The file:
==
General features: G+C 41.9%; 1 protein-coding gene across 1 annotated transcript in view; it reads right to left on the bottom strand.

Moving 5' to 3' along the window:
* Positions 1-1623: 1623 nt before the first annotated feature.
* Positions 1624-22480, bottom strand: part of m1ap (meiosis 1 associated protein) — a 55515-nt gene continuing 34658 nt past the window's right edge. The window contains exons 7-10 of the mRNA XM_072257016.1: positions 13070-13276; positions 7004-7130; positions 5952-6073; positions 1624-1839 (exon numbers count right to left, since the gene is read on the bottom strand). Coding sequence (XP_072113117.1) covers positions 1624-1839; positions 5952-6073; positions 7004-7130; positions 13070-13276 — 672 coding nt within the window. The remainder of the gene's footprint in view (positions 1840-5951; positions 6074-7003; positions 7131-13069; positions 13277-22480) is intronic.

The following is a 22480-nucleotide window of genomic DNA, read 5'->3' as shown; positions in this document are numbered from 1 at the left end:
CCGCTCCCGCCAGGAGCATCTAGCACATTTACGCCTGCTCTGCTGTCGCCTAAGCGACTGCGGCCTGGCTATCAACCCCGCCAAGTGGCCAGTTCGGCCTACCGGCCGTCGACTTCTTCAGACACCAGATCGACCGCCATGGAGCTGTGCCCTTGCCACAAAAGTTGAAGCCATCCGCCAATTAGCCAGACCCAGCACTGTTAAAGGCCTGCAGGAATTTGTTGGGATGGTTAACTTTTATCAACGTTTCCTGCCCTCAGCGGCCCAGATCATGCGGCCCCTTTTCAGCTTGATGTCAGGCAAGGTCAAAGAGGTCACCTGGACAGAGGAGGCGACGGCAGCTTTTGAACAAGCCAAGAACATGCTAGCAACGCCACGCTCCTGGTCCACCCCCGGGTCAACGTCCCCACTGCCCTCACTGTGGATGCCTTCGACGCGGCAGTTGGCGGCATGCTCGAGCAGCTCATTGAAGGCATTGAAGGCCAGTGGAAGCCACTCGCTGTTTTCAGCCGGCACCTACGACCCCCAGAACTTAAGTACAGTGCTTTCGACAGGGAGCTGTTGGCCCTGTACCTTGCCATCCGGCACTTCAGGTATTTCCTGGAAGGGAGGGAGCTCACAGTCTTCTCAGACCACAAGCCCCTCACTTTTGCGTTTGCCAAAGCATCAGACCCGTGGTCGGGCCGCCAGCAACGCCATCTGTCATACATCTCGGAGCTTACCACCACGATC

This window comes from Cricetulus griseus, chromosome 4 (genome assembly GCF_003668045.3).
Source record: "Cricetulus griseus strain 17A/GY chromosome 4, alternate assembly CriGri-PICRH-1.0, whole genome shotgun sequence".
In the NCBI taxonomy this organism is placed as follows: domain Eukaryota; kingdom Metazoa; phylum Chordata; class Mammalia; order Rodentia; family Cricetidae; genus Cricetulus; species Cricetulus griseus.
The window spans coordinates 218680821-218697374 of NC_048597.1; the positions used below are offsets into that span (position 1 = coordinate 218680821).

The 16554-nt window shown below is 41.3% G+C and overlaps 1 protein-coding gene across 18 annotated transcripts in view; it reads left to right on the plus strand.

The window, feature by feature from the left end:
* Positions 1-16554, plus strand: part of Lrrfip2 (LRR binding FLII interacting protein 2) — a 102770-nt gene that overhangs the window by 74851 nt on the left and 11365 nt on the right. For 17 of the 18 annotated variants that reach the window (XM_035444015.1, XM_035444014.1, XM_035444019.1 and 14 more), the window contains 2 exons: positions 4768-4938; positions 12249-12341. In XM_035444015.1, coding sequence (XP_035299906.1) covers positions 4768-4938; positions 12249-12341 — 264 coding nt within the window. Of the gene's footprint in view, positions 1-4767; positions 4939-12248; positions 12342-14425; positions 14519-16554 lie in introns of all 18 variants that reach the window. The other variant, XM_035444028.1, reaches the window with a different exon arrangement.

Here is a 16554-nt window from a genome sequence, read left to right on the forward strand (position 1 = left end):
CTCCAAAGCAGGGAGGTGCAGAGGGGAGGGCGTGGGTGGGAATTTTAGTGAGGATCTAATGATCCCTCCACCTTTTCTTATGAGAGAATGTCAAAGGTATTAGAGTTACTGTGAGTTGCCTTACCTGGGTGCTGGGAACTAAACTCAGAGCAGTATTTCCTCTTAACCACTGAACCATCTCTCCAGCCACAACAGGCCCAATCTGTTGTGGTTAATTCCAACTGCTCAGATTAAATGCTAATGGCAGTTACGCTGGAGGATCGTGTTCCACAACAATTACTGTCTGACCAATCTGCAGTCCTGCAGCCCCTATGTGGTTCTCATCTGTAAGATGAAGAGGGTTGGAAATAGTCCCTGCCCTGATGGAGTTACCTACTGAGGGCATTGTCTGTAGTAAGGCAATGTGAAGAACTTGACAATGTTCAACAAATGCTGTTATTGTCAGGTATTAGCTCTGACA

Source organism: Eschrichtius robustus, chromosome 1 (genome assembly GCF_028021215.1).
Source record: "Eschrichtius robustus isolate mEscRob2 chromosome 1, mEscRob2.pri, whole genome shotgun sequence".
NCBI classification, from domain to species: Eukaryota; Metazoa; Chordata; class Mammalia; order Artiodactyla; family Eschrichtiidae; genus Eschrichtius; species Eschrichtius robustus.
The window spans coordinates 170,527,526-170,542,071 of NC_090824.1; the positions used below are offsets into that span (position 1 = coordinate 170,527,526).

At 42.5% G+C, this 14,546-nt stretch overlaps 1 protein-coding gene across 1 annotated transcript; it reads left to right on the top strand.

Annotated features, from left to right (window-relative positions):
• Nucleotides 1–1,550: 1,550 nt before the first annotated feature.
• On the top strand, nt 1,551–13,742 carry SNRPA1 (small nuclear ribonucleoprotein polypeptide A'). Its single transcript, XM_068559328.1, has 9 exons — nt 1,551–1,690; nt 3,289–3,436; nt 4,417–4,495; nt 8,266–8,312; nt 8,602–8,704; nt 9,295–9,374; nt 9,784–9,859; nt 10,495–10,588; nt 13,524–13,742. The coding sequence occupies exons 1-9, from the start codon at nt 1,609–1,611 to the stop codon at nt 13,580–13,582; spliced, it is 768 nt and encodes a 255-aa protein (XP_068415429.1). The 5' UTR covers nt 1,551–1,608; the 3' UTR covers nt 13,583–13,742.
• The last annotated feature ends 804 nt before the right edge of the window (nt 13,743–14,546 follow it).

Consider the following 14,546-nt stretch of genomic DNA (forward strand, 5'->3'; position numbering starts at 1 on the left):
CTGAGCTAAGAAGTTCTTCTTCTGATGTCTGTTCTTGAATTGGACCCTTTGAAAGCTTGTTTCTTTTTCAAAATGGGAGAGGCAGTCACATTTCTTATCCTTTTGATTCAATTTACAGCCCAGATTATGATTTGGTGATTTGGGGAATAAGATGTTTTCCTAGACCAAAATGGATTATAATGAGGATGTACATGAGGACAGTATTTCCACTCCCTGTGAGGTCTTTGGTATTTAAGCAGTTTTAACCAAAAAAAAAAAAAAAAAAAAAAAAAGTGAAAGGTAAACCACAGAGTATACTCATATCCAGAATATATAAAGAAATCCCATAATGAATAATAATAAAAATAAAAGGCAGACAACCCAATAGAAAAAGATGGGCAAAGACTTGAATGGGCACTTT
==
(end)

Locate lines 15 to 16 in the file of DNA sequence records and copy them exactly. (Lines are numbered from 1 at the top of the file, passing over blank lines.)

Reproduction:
CTCCAAAGCAGGGAGGTGCAGAGGGGAGGGCGTGGGTGGGAATTTTAGTGAGGATCTAATGATCCCTCCACCTTTTCTTATGAGAGAATGTCAAAGGTATTAGAGTTACTGTGAGTTGCCTTACCTGGGTGCTGGGAACTAAACTCAGAGCAGTATTTCCTCTTAACCACTGAACCATCTCTCCAGCCACAACAGGCCCAATCTGTTGTGGTTAATTCCAACTGCTCAGATTAAATGCTAATGGCAGTTACGCTGGAGGATCGTGTTCCACAACAATTACTGTCTGACCAATCTGCAGTCCTGCAGCCCCTATGTGGTTCTCATCTGTAAGATGAAGAGGGTTGGAAATAGTCCCTGCCCTGATGGAGTTACCTACTGAGGGCATTGTCTGTAGTAAGGCAATGTGAAGAACTTGACAATGTTCAACAAATGCTGTTATTGTCAGGTATTAGCTCTGACA

Source organism: Eschrichtius robustus, chromosome 1 (genome assembly GCF_028021215.1).